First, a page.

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Setting predicate


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#1 rickbdotcom

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Posted 04 June 2015 - 10:20 PM

I'm having an issue with trying to set a predicate on a SCTableViewModel/SCObjectSection I have setup in IB. I'm trying to do something like this in viewDidLoad since there's no way to specify a predicate like this in IB.

 

NSPredicate* predicate = [NSPredicate predicateWithFormat:@"userEmail == %@",[PFUser currentUser].email];

SCArrayOfObjectsModel* tableViewModel = (id)self.tableModelView;

tableViewModel.dataFetchOptions = [SCDataFetchOptions optionsWithSortKey:@"createdAt" sortAscending:YES filterPredicate:predicate];

 
at this point tableViewModel is of type SCTableViewModel and only at some indeterminate point in the future does it get set to an object of SCArrayOfObjectModels (not even in viewDidAppear). I tried overriding setTableViewModel on the view controller but it's never called so I don't seem to have any well defined override point to set the predicate.
 
I know I can just create the model at runtime without specifying a tableview section in IB but then I lose all the UI customization I've done in IB. I think I'll just resort to taking the SCObjectSection out of the table view, setting an IBOutlet to it, then subclassing SCArrayOfObjectModels to return that section. Unless anyone has any other suggestions.


#2 rickbdotcom

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Posted 04 June 2015 - 10:43 PM

Hmm, I thought maybe the solution was in the model actions, but then I remembered the actual tableViewModel is getting changed so I still don't seem to have any place to override.


Edited by rickbdotcom, 04 June 2015 - 10:47 PM.


#3 wizgod

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Posted 05 June 2015 - 06:08 AM

Greetings Program!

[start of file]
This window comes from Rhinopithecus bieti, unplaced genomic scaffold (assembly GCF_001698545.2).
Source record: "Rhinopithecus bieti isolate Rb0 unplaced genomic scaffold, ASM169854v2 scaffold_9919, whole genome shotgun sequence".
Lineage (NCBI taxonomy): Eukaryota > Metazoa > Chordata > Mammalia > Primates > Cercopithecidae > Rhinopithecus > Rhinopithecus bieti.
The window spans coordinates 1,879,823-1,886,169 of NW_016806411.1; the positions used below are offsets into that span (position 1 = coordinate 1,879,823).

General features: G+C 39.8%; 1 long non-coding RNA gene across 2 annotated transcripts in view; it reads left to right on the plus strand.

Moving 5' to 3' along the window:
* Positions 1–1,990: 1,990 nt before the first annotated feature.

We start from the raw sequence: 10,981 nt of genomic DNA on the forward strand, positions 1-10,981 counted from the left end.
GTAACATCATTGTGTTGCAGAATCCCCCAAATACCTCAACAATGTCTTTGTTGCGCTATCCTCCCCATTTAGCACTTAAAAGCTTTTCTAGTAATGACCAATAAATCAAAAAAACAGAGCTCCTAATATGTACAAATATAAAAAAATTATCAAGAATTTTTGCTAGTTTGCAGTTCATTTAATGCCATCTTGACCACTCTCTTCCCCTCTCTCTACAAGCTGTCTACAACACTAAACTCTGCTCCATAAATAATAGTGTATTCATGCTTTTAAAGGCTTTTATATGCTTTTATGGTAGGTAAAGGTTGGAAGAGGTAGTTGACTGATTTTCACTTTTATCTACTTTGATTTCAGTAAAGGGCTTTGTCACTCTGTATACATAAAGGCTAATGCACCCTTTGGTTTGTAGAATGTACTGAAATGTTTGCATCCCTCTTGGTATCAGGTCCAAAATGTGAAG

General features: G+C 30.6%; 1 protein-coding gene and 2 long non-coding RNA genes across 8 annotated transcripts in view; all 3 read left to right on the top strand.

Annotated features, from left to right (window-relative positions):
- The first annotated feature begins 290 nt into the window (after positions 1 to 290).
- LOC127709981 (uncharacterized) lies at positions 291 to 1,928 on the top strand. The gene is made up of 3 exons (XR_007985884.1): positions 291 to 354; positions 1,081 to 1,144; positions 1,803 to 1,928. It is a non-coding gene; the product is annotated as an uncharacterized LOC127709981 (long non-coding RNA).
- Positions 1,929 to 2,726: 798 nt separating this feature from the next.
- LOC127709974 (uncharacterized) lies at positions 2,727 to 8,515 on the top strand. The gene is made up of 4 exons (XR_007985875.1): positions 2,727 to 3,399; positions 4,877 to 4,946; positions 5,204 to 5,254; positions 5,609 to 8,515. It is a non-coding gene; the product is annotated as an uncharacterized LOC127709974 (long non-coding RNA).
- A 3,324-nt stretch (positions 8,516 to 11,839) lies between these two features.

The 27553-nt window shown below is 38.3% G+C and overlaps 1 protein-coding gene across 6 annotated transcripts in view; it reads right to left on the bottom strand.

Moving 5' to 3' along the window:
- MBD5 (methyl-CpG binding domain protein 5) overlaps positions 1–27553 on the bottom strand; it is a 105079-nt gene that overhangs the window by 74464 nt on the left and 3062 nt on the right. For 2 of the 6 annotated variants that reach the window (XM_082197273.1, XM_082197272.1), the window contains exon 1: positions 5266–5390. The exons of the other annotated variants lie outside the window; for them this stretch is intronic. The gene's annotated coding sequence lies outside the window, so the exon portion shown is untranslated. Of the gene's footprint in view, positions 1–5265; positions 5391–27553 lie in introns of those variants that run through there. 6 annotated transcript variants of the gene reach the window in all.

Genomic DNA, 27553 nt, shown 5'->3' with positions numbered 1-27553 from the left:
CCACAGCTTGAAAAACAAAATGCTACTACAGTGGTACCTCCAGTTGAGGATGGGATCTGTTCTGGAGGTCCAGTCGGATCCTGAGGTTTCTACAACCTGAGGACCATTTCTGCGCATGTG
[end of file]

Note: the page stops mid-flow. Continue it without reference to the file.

You might want to try putting it in sectionActions.didFetchItemsFromStore or modelActions.didFetchItemsFromStore:

 

// self.tableViewModel.modelActions.didFetchItemsFromStore = ^(SCArrayOfItemsModel *itemsModel, NSMutableArray *items)

self.tableViewModel.sectionActions.didFetchItemsFromStore = ^(SCArrayOfItemsSection *itemsSection, NSMutableArray *items)
{
    // This is not the only way to sort, but probably the easiest when using STV
    NSPredicate* predicate = [NSPredicate predicateWithFormat:@"userEmail == %@",[PFUser currentUser].email];
    
    SCDataFetchOptions *fetchOptions = [SCDataFetchOptions optionsWithSortKey:@"createdAt" sortAscending:YES filterPredicate:predicate];
    
    [fetchOptions filterMutableArray:items];
    [fetchOptions sortMutableArray:items];
};

 

Wg


Edited by wizgod, 05 June 2015 - 06:09 AM.

P.S. I love Swift... talk Swift.. Never too old school to learn yet another programming language. LOL! ;-)


#4 Tarek

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Posted 05 June 2015 - 06:16 AM

Hi Rick,

 

Are you sure you're using an 'SCObjectSection' and not an 'SCArrayOfObjectsSection'? I am asking because an SCObjectSection only displays the contents of a single object, which makes having a predicate not useful at all. An SCArrayOfObjectsSection on the other had displays many objects, and having predicates for that makes perfect sense (and can be set in both IB and code).



#5 rickbdotcom

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Posted 05 June 2015 - 12:05 PM

yeah wizgod, I thought of that but the issue is that the tableViewModel actually *changes* to another object.

 

tarek, I'm definitely using a SCArrayOfObjectsSection. The table actually works fine and display a list of objects except for the fact I can't get hold of the correct table model to set the predicate in the code to filter it. The issue is that for some reason the model is of type SCTableViewModel in viewDidLoad then eventually changes to a SCArrayOfObjectModel later. Note this is all without me doing anything programmatically. I need to be able to set the predicate in the code since there's no way to specify something like [NSPredicate predicateWithFormat:@"userEmail == %@",[PFUser currentUser].emailin IB.

 

I'll create an example project to replicate.



#6 Tarek